Monolingual Milestones

Within the study “Semantic and Conceptual Knowledge Underlying Bilingual Babies’ First signs and Words”, Holowka, Brosseau-Lapré and Petitto attempt to gain understanding regarding bilingual babies reaching language milestones and their semantic capacities at the given milestones. The experiment addresses their hypotheses in four parts: Analysis I, which compares the bilingual milestones with monolingual milestones; Analysis II, which regards the use of TEs—or Translation Equivalents—and the bilingual babies’ recognition that they are learning two separate languages; Analysis III, focusing on the constraints of learning languages; and Analysis IV, considering the possibility that babies talk more about things they prefer to talk about. An …show more content…
One of the major questions of the study was whether or not babies were confused while learning two different languages simultaneously. The way the researchers decided to determine whether or not this was occurring was to look at the babies’ use of TEs, or translation equivalents. If the babies used translation equivalents, meaning that they used two words or forms that meant the same thing for one referent, the researchers could conclude that the babies understood the fact that they were learning two completely different languages and could organize them as such semantically. If they did not use TEs, the conclusion would be that the babies were confused in regards to recognition of separate languages being acquired. The results were that babies did use TEs often and appropriately, implying that bilingual babies may recognize that two distinct languages are present in their language acquisition. This discovery lends to the intelligence of babies in regard to language acquisition, for this complex awareness that two languages are being presented and understanding the concepts behind languages—knowing that two words can refer to the same referent, each language has its own set of words and sounds, and the two languages are meant to be separate from one another, to name a few—allows people to better understand the deep linguistic capability of …show more content…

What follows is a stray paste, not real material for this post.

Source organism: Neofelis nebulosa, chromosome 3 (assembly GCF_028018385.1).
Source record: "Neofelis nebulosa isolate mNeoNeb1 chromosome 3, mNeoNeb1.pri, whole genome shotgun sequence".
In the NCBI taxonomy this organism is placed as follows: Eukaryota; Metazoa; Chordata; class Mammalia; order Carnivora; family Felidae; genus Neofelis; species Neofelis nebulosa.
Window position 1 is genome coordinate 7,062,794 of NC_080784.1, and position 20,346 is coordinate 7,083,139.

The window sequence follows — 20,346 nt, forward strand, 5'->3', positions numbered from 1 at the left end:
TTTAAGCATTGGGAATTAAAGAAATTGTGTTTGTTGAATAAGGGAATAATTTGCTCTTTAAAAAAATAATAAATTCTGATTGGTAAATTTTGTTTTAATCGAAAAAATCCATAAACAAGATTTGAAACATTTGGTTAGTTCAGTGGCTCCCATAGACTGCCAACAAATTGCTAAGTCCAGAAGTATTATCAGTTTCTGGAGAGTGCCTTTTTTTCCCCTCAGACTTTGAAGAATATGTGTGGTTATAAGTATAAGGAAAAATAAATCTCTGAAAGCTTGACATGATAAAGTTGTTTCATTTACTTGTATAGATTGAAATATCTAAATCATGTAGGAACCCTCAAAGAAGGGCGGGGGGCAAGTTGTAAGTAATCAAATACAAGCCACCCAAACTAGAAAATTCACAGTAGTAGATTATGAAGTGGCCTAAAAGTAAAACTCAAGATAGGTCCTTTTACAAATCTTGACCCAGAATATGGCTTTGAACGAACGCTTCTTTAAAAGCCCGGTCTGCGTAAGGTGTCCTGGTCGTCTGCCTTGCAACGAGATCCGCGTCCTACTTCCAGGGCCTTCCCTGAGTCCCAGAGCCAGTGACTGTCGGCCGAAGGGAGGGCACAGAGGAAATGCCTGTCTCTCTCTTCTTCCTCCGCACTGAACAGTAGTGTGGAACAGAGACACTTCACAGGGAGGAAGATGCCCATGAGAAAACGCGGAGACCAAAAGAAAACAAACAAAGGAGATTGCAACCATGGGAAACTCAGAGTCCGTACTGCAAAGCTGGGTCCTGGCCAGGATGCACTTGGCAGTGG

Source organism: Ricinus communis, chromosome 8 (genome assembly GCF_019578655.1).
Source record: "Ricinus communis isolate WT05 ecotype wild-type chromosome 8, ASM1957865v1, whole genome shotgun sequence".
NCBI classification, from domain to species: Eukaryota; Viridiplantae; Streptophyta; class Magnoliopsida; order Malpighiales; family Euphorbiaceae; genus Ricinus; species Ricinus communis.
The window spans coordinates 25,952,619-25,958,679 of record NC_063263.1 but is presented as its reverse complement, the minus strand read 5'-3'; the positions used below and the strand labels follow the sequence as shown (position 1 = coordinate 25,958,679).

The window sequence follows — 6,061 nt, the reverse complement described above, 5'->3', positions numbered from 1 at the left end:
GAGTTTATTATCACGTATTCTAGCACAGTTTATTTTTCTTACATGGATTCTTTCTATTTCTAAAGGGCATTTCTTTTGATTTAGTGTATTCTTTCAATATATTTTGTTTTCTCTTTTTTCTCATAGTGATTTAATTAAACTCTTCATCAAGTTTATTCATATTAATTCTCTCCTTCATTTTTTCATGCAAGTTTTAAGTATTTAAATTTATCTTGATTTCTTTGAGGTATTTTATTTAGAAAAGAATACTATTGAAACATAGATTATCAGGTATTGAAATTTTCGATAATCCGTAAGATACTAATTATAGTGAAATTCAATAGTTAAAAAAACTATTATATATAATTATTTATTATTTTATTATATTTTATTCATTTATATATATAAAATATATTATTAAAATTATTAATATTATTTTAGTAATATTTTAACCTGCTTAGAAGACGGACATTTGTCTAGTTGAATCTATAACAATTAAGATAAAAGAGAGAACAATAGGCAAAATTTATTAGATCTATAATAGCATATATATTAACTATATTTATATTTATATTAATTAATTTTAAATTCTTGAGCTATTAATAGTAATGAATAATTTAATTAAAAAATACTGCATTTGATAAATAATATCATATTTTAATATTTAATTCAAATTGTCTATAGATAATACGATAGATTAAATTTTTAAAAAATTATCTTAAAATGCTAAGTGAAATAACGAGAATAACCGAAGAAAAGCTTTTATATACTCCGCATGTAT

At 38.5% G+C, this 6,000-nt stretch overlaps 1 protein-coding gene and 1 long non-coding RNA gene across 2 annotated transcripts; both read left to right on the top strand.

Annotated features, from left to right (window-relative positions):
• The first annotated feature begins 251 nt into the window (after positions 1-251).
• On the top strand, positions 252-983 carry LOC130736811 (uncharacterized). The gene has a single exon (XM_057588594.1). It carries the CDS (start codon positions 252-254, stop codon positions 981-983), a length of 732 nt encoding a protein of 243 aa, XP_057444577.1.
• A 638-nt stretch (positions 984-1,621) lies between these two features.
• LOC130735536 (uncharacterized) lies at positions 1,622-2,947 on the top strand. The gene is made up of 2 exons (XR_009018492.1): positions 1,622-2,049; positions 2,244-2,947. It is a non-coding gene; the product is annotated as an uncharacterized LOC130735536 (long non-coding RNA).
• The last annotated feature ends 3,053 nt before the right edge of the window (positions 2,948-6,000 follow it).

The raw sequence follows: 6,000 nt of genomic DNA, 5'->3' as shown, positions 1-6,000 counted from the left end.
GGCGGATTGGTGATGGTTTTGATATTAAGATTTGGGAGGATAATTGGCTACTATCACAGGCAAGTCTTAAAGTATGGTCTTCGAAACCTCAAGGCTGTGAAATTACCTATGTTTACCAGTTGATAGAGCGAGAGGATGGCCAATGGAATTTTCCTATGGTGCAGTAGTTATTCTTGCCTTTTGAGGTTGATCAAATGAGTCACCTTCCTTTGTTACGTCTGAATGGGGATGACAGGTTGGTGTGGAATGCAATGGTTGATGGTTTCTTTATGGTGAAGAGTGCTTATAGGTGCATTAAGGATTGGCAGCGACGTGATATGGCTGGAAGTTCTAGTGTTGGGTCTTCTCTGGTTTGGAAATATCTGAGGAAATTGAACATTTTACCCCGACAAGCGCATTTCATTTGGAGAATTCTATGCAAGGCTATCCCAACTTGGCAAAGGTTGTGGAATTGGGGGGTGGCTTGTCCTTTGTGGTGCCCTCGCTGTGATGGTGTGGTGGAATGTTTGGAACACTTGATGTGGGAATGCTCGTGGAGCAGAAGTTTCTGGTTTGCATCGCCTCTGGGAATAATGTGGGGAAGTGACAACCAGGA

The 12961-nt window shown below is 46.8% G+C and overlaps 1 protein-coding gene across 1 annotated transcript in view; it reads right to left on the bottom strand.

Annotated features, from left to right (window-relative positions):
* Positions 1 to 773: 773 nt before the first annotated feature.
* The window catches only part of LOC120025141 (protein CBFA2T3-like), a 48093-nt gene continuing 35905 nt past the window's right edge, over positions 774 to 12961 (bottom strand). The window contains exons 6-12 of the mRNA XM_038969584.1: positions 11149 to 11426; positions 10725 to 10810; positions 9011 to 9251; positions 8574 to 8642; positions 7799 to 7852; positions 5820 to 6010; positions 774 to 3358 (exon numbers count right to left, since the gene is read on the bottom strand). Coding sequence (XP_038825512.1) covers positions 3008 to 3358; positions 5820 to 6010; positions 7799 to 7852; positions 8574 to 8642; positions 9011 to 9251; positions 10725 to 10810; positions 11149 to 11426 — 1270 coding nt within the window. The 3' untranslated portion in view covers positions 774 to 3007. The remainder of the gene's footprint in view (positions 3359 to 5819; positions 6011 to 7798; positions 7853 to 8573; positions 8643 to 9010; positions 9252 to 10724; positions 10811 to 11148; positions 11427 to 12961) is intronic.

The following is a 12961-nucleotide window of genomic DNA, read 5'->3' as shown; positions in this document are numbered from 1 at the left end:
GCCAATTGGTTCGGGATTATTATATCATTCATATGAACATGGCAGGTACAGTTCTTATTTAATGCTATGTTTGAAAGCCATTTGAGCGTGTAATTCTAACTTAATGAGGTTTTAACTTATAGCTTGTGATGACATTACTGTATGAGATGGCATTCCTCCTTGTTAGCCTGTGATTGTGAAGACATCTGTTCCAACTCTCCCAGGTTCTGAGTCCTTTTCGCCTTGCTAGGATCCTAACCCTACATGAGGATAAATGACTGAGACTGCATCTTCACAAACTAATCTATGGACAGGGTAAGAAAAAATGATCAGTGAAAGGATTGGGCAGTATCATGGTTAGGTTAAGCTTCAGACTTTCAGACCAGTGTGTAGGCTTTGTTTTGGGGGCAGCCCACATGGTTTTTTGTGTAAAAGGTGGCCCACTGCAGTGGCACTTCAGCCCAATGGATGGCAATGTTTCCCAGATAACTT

Through the experiment, the researchers discovered that the babies organized their words in a similar manner to other bilingual and monolingual babies, and that babies tended to talk about similar things in every language. This could be attributed to the general items and events which children are often exposed to, such as food and toys. Nonetheless, the idea is remarkable since no two children will ever have the same environmental experience, yet these children all seemed to talk about the same general categories regardless of different lives and

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